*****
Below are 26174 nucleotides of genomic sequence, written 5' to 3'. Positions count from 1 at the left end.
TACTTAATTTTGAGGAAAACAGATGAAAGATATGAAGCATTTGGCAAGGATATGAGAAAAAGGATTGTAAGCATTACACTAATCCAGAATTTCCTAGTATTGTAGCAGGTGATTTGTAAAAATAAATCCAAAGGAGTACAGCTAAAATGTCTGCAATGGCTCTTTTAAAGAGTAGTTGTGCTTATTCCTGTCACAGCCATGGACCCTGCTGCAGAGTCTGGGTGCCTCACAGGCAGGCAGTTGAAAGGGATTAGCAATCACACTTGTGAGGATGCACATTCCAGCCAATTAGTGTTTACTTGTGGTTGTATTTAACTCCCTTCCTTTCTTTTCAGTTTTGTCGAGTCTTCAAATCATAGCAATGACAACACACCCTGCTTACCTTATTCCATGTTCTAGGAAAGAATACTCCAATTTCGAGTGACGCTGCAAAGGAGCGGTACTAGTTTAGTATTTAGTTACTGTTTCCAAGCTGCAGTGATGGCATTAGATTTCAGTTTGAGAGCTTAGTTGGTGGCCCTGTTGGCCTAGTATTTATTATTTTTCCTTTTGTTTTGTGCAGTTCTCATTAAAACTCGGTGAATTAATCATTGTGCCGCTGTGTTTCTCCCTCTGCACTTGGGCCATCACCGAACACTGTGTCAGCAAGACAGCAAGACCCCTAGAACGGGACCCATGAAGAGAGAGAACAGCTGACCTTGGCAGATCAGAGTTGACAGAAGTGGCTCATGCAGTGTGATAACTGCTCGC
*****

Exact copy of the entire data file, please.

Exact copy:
Below are 26174 nucleotides of genomic sequence, written 5' to 3'. Positions count from 1 at the left end.
TACTTAATTTTGAGGAAAACAGATGAAAGATATGAAGCATTTGGCAAGGATATGAGAAAAAGGATTGTAAGCATTACACTAATCCAGAATTTCCTAGTATTGTAGCAGGTGATTTGTAAAAATAAATCCAAAGGAGTACAGCTAAAATGTCTGCAATGGCTCTTTTAAAGAGTAGTTGTGCTTATTCCTGTCACAGCCATGGACCCTGCTGCAGAGTCTGGGTGCCTCACAGGCAGGCAGTTGAAAGGGATTAGCAATCACACTTGTGAGGATGCACATTCCAGCCAATTAGTGTTTACTTGTGGTTGTATTTAACTCCCTTCCTTTCTTTTCAGTTTTGTCGAGTCTTCAAATCATAGCAATGACAACACACCCTGCTTACCTTATTCCATGTTCTAGGAAAGAATACTCCAATTTCGAGTGACGCTGCAAAGGAGCGGTACTAGTTTAGTATTTAGTTACTGTTTCCAAGCTGCAGTGATGGCATTAGATTTCAGTTTGAGAGCTTAGTTGGTGGCCCTGTTGGCCTAGTATTTATTATTTTTCCTTTTGTTTTGTGCAGTTCTCATTAAAACTCGGTGAATTAATCATTGTGCCGCTGTGTTTCTCCCTCTGCACTTGGGCCATCACCGAACACTGTGTCAGCAAGACAGCAAGACCCCTAGAACGGGACCCATGAAGAGAGAGAACAGCTGACCTTGGCAGATCAGAGTTGACAGAAGTGGCTCATGCAGTGTGATAACTGCTCGC